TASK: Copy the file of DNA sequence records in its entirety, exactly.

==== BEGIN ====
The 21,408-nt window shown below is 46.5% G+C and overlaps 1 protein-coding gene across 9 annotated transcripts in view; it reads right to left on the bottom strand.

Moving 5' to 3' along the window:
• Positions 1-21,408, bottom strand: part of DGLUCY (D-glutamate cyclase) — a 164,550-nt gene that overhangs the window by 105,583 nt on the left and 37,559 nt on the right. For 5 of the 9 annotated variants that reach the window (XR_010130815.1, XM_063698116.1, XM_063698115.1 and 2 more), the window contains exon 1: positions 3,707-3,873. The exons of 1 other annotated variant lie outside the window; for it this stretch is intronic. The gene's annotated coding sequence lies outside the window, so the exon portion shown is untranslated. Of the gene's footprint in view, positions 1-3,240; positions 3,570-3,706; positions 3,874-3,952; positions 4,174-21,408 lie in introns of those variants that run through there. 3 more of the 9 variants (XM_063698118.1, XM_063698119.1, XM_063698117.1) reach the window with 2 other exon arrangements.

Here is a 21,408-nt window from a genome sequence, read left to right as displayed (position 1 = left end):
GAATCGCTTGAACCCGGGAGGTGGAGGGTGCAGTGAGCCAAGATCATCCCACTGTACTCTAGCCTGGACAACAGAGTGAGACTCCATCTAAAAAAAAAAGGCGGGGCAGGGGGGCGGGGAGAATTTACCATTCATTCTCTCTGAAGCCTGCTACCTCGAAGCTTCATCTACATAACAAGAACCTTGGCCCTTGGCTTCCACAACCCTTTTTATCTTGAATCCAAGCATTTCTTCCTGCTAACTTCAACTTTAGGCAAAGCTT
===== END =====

The 21,408-nt window shown below is 46.5% G+C and overlaps 1 protein-coding gene across 9 annotated transcripts in view; it reads right to left on the bottom strand.

Moving 5' to 3' along the window:
• Positions 1-21,408, bottom strand: part of DGLUCY (D-glutamate cyclase) — a 164,550-nt gene that overhangs the window by 105,583 nt on the left and 37,559 nt on the right. For 5 of the 9 annotated variants that reach the window (XR_010130815.1, XM_063698116.1, XM_063698115.1 and 2 more), the window contains exon 1: positions 3,707-3,873. The exons of 1 other annotated variant lie outside the window; for it this stretch is intronic. The gene's annotated coding sequence lies outside the window, so the exon portion shown is untranslated. Of the gene's footprint in view, positions 1-3,240; positions 3,570-3,706; positions 3,874-3,952; positions 4,174-21,408 lie in introns of those variants that run through there. 3 more of the 9 variants (XM_063698118.1, XM_063698119.1, XM_063698117.1) reach the window with 2 other exon arrangements.

Here is a 21,408-nt window from a genome sequence, read left to right as displayed (position 1 = left end):
GAATCGCTTGAACCCGGGAGGTGGAGGGTGCAGTGAGCCAAGATCATCCCACTGTACTCTAGCCTGGACAACAGAGTGAGACTCCATCTAAAAAAAAAAGGCGGGGCAGGGGGGCGGGGAGAATTTACCATTCATTCTCTCTGAAGCCTGCTACCTCGAAGCTTCATCTACATAACAAGAACCTTGGCCCTTGGCTTCCACAACCCTTTTTATCTTGAATCCAAGCATTTCTTCCTGCTAACTTCAACTTTAGGCAAAGCTT